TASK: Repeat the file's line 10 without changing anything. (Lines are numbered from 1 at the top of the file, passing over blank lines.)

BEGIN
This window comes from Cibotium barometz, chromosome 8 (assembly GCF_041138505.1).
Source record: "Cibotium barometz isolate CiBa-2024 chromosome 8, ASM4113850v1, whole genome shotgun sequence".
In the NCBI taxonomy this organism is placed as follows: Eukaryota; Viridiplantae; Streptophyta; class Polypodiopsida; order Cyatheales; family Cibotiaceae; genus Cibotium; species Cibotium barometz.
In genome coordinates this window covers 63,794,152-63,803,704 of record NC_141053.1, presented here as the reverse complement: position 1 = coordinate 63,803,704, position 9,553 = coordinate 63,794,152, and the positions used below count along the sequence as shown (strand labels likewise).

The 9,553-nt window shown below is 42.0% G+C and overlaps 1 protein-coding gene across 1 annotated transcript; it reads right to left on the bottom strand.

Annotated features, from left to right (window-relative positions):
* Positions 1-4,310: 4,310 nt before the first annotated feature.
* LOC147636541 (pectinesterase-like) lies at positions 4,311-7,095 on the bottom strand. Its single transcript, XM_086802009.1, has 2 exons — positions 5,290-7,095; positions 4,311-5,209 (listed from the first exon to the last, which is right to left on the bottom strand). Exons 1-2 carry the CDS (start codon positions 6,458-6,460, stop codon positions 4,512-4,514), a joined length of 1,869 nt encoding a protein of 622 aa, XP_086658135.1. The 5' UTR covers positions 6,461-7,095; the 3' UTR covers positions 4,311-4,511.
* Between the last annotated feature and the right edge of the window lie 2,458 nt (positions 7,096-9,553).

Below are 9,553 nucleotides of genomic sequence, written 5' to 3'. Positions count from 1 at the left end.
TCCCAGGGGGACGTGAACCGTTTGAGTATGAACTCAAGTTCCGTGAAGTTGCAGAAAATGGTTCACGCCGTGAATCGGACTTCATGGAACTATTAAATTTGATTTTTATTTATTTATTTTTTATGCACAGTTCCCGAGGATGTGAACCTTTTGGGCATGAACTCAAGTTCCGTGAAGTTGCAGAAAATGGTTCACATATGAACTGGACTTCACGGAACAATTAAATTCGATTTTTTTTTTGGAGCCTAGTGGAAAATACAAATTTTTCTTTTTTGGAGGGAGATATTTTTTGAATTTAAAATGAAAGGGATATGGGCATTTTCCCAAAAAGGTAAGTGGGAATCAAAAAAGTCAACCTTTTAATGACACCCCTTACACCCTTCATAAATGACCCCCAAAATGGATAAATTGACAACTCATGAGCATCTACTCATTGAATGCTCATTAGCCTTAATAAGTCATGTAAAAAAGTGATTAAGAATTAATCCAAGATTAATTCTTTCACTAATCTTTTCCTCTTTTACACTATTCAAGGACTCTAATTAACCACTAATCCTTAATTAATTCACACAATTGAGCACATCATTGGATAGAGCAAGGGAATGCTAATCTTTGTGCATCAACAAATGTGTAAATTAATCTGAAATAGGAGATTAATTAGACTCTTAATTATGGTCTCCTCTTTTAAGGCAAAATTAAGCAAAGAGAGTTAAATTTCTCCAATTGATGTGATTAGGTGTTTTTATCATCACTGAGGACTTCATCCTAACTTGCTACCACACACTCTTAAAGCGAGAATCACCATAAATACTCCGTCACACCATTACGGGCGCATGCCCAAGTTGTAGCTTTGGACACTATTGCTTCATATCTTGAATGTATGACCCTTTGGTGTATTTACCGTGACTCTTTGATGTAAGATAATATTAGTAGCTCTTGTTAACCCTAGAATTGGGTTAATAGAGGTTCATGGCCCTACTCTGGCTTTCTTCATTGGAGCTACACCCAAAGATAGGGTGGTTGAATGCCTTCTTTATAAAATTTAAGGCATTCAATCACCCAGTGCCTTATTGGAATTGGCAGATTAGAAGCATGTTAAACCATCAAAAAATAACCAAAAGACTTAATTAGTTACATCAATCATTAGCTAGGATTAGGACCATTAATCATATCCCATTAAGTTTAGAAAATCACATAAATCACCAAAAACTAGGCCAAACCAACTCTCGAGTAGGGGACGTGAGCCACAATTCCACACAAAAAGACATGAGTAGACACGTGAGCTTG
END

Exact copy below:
Below are 9,553 nucleotides of genomic sequence, written 5' to 3'. Positions count from 1 at the left end.